In recent weeks subsidised gas has become scarce. At night taxis queue in endless lines in front of gas stations. It has become evident that the subsidising system won’t last much longer, and if a sustainable new system can be found that stops resource squander, without victimising the poor, who can be against it?
But the Brotherhood has to overcome their inertia. Two months have lapsed since we had this interview and nothing has changed.
Throughout the interview Himdan was emphasizing the sentence “no compromises in the new.” He used it to illustrate that they don’t believe in short-term solutions, even when it’s urgent. They wouldn’t build unsustainable gas plants, allow harmful fertilizers or build polluting plants.
But it’s doubtful that Egyptian politics will give the Brotherhood the time to figure out the ideal solution for every problem. Problems can emerge very quickly or aren’t easy to resolve. So, in a search for a hard example I asked him what they’ll do with Cairo’s defunct waste management system.
“We think, no matter what you pump into the waste management system in Cairo, it will always remain dysfunctional. The solution for the situation in Cairo as a city is to motivate enough citizens to leave Cairo, so that the maintained infrastructure can really carry the weight of the city itself. The road network is designed for 1.5 million cars, and they carry 4.5 million cars. But this is a long-term solution.
“The previous regime only offered chances for the top layer to move out. Cleaner air, greenery, better services, better roads, and so on. The problem is that they never provided enough reasons to live and work in these new cities. Instead, these cities have produced much more pressure on Cairo’s infrastructure.
“We want to create specialised cities. Usually this develops naturally, in Qena for example, a specialised mineral sector developed over generations and now they have the most expertise. We can try to create such a manufacturing community in the petrochemical sector, arts sector, craft sector or whatever.
“The government can influence this, by providing a housing incentive for people to move with their families. While they develop a new city in that location we will then also provide the incentives for services to move, supermarket chains, healthcare services and so.
“A twenty years tax deduction for example. That’s a strong enough incentive for them to go provide services to that community and then the development cycle starts circulating and you have a workable community that becomes into a city. Once you provide the necessary infrastructure, the living conditions will be better and the needs will be met, so they’ll transfer.”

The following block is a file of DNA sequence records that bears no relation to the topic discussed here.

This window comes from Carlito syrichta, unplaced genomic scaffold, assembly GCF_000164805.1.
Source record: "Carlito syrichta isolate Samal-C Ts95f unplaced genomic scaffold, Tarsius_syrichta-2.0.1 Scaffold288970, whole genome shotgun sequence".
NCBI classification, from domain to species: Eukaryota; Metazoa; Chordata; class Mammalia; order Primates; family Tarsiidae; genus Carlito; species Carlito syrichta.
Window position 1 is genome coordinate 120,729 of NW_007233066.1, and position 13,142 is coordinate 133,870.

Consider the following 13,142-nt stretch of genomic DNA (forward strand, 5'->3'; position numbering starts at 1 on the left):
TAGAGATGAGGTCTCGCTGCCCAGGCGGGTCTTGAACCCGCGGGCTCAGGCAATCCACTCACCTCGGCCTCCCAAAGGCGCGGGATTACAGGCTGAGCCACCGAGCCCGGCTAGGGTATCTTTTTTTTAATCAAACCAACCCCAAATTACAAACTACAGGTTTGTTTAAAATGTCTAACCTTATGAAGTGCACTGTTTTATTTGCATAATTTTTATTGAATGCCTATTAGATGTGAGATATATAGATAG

We talk about the slums
“About the slums. The only solution everybody comes up with is; let’s move these people and put them here and demolish that. That’s just not practical, the state can’t do that, it doesn’t have the resources. And the people won’t accept it. Even when they tried to do it, and they tried it many times, the people sold their new flats and remained in the slums. This is not a solution, you have to work with the psyche of the people itself.
“We’ll do it differently, by legislating the property of the slums to the people. Make sure that if you live in a slum room, that you own that room and have a legal document that legalizes your ownership of that room. Then it can be bought and it can be sold. So it’s a regulatory process for us, not just pump money in them and give them incentives to leave. They’ll never leave.
It’s not the first time the idea of legislating the slums is raised. In 1997 Gamal Mubarak invited Hernando De Soto to conduct an extensive study about it. This even resulted in a best-selling book, “The Mystery of Capital,” but somehow the idea itself remained on the shelf.
Strengthening the juridical position of the population can have a huge impact. For the livability of a city outlawing extortion and fraud can be important. Also, improving ownership and security of tenure can have a bigger impact than any urban upgrading program. Some people, like the abovementioned Hernando De Soto even expect economic miracles from it.